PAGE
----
By Eric Hall, President of EH&A
A comprehensive facility bond recently passed the state Legislature and has been forwarded to the Governor for his signature. If signed, this proposition will place a $15B state school facilities bond on the March 3, 2020 primary ballot for voter approval.
Assembly Bill 48 (O’Donnell), Public Preschool, K-12, and College Health and Safety Bond Act of 2020, is the first bond bill initiated by the legislature since 2006. The current Prop 51 was a voter initiative passed in November 2016. AB48 allocates 60% of the funds ($9B) for K-12 schools, and 40% ($6B) for Community Colleges, California State Universities, and University of California campuses. This is the first statewide bond measure to allocate nearly twice the amount of funds for modernization ($5.2B) than for new construction ($2.8B).
The bill makes significant changes to provide equity for districts unable to raise local funds necessary to improve their facilities. EH&A applauds the Legislature and the Governor for making school facilities a legislative priority to enhance the teaching and learning environment. Most of all, I would like to thank our colleagues at CASH for their never ending support of AB 48 and for their valuable contributions toward making some of the less friendly portions of the proposal be eliminated.
The method of funding facilities at the state level is changing as a result of many factors affecting school districts in CA including enrollment stabilization and declines as well as aging school facilities and infrastructure. This migration from an “enrollment-based” to an “equity-based” model will provide funding for modernization as well as rebuilding older school facilities.
As proposed, AB 48 is the subject of plenty of controversy and room for debate and discourse prior to the drafting of the bond language for the March election and as well as the ensuing administrative regulations.
We at EH&A are hopeful that the Legislature takes the time to solicit what is certain to be valuable input and dialogue from the educational community regarding the implementation of this measure. The following are regulatory provisions included in AB 48:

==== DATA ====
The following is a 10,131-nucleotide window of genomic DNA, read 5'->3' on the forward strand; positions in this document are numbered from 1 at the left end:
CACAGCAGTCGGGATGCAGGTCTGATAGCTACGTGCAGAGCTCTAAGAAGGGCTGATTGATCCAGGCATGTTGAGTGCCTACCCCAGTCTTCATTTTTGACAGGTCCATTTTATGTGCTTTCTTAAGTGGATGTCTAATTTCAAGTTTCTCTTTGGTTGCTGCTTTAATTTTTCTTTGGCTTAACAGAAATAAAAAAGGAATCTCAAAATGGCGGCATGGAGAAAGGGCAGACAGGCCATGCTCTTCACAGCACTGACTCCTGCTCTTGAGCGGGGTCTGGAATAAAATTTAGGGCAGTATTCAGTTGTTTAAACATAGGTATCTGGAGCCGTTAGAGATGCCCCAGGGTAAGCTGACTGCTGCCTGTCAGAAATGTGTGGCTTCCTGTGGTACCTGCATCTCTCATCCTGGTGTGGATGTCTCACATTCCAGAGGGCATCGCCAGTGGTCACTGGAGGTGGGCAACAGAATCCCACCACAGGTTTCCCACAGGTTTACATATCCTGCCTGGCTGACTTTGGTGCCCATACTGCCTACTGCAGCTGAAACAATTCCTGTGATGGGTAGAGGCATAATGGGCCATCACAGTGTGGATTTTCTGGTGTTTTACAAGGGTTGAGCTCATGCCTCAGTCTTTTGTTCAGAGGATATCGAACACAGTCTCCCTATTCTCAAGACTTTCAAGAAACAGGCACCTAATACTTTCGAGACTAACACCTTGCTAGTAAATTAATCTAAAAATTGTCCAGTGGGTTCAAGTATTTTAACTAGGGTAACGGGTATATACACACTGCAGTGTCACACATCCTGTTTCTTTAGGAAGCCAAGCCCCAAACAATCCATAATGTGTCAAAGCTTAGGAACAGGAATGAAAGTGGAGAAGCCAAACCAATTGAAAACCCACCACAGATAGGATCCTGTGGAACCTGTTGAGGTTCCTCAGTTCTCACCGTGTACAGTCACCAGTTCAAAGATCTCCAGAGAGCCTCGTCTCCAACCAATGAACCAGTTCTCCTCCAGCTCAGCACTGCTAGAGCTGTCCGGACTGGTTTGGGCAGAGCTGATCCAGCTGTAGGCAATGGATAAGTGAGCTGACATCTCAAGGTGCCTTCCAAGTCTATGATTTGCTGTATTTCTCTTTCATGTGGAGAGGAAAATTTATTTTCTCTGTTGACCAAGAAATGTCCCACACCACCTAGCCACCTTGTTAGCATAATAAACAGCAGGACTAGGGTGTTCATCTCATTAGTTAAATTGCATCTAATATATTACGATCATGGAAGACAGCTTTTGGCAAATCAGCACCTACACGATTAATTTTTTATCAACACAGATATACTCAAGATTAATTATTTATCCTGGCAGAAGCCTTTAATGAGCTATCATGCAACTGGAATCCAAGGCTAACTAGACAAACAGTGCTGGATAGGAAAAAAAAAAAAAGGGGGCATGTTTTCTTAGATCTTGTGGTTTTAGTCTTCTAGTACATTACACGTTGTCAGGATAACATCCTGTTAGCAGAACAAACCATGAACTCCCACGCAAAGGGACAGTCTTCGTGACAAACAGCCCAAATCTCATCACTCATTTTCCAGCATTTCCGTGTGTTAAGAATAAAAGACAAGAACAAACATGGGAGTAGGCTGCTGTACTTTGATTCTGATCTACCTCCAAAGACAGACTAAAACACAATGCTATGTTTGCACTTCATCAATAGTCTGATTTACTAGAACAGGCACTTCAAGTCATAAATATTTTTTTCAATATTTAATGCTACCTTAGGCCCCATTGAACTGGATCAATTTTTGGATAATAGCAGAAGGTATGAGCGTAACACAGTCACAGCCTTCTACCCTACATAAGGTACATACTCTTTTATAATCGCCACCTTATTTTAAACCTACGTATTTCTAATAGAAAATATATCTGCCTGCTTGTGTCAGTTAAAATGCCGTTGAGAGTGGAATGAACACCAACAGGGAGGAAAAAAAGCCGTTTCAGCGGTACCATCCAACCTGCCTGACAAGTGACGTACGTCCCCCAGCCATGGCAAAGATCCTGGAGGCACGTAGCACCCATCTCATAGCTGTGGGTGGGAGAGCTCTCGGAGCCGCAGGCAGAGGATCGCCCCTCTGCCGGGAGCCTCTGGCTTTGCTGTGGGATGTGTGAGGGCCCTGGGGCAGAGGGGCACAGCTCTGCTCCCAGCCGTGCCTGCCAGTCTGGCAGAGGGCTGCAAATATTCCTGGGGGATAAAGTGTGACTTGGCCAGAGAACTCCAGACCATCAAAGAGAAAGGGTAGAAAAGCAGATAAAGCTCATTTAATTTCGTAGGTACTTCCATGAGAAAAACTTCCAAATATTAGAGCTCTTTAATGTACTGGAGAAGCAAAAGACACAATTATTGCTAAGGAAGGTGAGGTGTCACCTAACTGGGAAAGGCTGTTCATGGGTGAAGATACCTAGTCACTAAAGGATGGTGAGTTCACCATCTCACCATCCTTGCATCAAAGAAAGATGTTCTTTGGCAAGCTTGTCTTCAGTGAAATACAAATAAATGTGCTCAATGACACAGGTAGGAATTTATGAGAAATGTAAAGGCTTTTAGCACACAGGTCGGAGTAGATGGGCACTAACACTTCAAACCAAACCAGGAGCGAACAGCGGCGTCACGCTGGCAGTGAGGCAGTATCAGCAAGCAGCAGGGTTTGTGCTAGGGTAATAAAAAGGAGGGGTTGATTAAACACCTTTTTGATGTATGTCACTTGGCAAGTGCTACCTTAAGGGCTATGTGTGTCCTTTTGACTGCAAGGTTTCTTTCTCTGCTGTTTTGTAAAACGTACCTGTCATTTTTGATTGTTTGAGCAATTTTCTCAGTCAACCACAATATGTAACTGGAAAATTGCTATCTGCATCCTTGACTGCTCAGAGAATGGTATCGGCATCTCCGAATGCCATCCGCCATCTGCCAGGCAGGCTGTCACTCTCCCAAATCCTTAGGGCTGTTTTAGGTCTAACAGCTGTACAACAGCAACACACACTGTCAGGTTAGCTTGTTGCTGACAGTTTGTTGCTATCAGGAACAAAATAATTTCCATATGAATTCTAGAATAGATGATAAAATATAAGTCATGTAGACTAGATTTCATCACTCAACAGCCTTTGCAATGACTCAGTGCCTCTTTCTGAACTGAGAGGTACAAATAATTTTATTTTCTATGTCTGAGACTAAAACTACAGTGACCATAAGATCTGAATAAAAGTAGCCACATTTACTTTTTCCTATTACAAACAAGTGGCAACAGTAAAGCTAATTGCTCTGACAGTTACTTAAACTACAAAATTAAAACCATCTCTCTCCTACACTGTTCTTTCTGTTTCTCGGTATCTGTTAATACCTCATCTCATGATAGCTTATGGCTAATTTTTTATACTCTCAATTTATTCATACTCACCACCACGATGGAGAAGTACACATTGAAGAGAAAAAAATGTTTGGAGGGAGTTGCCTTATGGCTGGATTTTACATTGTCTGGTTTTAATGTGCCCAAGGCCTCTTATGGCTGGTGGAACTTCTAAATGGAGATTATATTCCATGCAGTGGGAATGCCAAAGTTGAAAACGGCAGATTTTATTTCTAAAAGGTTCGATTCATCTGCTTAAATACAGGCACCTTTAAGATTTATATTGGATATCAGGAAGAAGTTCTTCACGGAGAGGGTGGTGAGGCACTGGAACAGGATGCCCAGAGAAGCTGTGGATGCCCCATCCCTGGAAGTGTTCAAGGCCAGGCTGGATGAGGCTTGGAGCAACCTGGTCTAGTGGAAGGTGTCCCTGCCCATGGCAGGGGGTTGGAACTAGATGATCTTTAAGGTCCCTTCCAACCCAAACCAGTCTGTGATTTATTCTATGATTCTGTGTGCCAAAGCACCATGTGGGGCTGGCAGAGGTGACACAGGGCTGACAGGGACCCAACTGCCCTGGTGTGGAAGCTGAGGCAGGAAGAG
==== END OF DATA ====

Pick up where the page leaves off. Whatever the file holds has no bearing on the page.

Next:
- Funding priority for projects with a Project Labor Agreement (PLA).
- Funding priority based upon Health and Safety, Financial Hardship and Lead Testing.
- Low-wealth districts receiving increased funding over current grant funding, up from 50% to 55% for new construction, and from 60% to 65% for modernization projects.
- Increase in local bonding authority from 1.25% to 2.5% for elementary and high school districts, and 2% to 4% for unified districts.
- New Small School District Assistance program that would reserve 10% of total from new construction and modernization funding.
- Developer Fee exemption for multi-family units close to a transit station.
- Developer Fee reduction of 20% for multi-family units.
- A requirement that the Facility Master Plan aligns with the goals of the Local Control Accountability Plan (LCAP).
- Requirements that Facility Master Plans contain critical components including classroom counts, capacity and projected enrollment.
- Transparency and audits.
The Coalition for Adequate School Housing (CASH) has been actively engaged in negotiation with the legislature. The CASH summary of AB 48 can be found here.
EH&A will be monitoring progress, discussing implementation, and assisting our friends and clients to better understand AB 48 and its application.
It’s important to note that AB 48 needs to be signed by the Governor and passed by a simple majority vote of the electorate on March 3, 2020 to take effect. It is also important to understand that this Legislation does not repeal the current School Facility Program (SFP), but instead provides an overlay on the existing Program, keeping in place many of the features of the SFP.
In the meantime, EH&A encourages school leaders and school boards to support this important statewide school measure to ensure its passage in March 2020.